One thing you can note about Gagne is that this is far and away the most pressure-packed race he's ever been involved in during his entire career. There have been plenty of other seemingly inexplicable meltdowns in similar situations---think Armando Benitez.
   16. 185/456(GGC) Posted: August 13, 2007 at 04:35 PM (#2483340)
But, but, Andy!! Aren't players essentially laundry wearing Random Number Generators?
   17. Smiling Joe Hesketh Posted: August 13, 2007 at 04:36 PM (#2483341)
5 G, 4IP, 10 H, 7 R.

He's shaping up to be the worst trade deadline acquisition in Red Sox history.

Gagne got pounded on the change on Friday night, so I wonder if Tek wanted to stay away from it against Tejada. But throwing 7 straight fastballs to Tejada is inexcusable.
   18. bond1 Posted: August 13, 2007 at 04:40 PM (#2483346)
C'mon...Gagne's always been the closer, the go-to guy, the MAN... You can't put him in the set-up roll, he needs the game on the line or he can't get the adrenaline going. He initally said he'd only go to another team as THE CLOSER. I still can't figure why he went to the Sox. Using Gagne in the 8th is like batting Barry Bonds 8th in thge line-up. Don't put a throughbred in a donkey-race.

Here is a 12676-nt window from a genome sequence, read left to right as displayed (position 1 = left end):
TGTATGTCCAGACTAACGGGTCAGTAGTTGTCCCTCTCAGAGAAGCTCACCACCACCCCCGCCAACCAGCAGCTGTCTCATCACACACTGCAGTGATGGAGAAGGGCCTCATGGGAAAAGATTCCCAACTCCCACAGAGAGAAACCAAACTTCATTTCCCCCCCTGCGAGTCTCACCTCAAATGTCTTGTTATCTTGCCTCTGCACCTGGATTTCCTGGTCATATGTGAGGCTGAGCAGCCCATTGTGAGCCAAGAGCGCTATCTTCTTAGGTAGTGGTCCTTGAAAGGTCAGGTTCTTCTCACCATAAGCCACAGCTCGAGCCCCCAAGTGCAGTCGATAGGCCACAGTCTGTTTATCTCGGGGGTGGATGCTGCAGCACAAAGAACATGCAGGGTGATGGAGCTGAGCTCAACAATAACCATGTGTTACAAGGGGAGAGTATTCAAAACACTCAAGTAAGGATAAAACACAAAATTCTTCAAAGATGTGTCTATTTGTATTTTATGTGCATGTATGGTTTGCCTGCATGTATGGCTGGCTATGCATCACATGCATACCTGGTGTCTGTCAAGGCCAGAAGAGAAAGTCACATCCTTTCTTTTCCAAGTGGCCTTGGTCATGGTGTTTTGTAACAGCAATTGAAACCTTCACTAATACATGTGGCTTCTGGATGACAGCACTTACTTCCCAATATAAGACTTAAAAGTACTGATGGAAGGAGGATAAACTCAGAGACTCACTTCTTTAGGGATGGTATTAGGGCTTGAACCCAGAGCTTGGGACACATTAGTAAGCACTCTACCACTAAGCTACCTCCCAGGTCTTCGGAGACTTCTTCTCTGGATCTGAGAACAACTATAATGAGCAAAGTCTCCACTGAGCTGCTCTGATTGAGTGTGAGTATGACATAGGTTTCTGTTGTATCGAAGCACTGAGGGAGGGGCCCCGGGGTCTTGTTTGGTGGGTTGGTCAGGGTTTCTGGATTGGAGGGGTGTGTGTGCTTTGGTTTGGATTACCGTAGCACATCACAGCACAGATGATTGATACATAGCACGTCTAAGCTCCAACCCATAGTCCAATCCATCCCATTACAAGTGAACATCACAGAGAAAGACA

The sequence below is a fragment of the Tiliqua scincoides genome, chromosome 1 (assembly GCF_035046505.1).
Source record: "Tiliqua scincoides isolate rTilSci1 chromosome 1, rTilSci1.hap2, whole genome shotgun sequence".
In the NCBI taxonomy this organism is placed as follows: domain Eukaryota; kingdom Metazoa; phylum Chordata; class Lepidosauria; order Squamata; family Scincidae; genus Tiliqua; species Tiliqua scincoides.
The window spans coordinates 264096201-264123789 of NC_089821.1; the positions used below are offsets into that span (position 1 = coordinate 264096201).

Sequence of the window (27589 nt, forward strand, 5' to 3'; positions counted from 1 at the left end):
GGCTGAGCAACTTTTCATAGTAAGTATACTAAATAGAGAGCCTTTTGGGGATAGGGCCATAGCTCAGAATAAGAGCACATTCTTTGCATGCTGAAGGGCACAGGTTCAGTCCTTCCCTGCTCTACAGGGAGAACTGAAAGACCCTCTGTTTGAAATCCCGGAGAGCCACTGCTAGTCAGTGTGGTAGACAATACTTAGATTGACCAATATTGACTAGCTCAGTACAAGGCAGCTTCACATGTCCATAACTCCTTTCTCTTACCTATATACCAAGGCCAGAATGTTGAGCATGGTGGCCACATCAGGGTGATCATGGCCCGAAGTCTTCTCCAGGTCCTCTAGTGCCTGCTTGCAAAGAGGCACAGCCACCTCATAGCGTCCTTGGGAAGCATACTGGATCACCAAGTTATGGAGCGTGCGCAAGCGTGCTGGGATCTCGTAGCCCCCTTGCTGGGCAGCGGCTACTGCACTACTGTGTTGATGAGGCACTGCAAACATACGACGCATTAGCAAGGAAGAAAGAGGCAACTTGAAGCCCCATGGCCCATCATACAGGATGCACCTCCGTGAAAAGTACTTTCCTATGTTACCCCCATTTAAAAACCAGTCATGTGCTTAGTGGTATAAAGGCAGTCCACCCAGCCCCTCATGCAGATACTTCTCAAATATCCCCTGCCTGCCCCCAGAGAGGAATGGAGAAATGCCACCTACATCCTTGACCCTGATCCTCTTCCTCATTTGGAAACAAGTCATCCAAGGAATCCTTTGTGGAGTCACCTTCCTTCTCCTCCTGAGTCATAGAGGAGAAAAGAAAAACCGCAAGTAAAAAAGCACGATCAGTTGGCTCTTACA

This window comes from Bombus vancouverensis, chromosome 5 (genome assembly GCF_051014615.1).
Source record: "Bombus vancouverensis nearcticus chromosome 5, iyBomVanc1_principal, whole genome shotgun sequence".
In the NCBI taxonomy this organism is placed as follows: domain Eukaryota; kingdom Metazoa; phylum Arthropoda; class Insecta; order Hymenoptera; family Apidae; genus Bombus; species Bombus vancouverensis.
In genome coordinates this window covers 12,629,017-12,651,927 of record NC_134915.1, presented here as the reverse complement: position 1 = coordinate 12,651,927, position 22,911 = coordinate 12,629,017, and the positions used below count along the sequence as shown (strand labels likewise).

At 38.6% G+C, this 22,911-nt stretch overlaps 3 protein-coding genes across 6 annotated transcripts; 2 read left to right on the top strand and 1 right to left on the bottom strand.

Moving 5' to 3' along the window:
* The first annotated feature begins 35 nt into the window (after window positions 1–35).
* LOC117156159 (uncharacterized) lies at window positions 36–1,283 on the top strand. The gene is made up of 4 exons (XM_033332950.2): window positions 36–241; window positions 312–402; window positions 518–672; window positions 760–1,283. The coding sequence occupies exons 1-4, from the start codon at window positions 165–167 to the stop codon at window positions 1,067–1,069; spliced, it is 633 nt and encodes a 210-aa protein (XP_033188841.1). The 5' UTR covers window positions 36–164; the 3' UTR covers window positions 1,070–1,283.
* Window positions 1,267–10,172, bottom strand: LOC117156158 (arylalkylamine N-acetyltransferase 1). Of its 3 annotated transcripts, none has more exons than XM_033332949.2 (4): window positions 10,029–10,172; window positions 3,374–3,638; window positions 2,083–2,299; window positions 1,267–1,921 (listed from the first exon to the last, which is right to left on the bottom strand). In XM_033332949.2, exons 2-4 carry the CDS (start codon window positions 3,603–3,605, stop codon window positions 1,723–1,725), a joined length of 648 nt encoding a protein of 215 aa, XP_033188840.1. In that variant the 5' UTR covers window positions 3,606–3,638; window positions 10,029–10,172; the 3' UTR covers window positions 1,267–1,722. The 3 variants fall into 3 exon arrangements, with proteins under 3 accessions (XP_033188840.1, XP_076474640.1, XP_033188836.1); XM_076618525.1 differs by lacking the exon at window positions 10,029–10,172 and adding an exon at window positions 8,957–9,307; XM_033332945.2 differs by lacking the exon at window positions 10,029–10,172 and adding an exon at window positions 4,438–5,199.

19. ERROR---Jolly Old St. Nick Posted: August 13, 2007 at 04:42 PM (#2483350)
But, but, Andy!! Aren't players essentially laundry wearing Random Number Generators?

Isn't it amazing the way that some people seem to be in such absolute denial of the psychological factor in athletic competition, even in the most pressure-packed situations?---If it can't be "predictive," then just throw it into the trash can.
   20. More Dewey is Always Good Posted: August 13, 2007 at 04:45 PM (#2483353)
Isn't it amazing the way that some people seem to be in such absolute denial of the psychological factor in athletic competition, even in the most pressure-packed situations?

Who is this? I've never heard anyone deny this.
   21. IronChef Chris Wok Posted: August 13, 2007 at 04:49 PM (#2483357)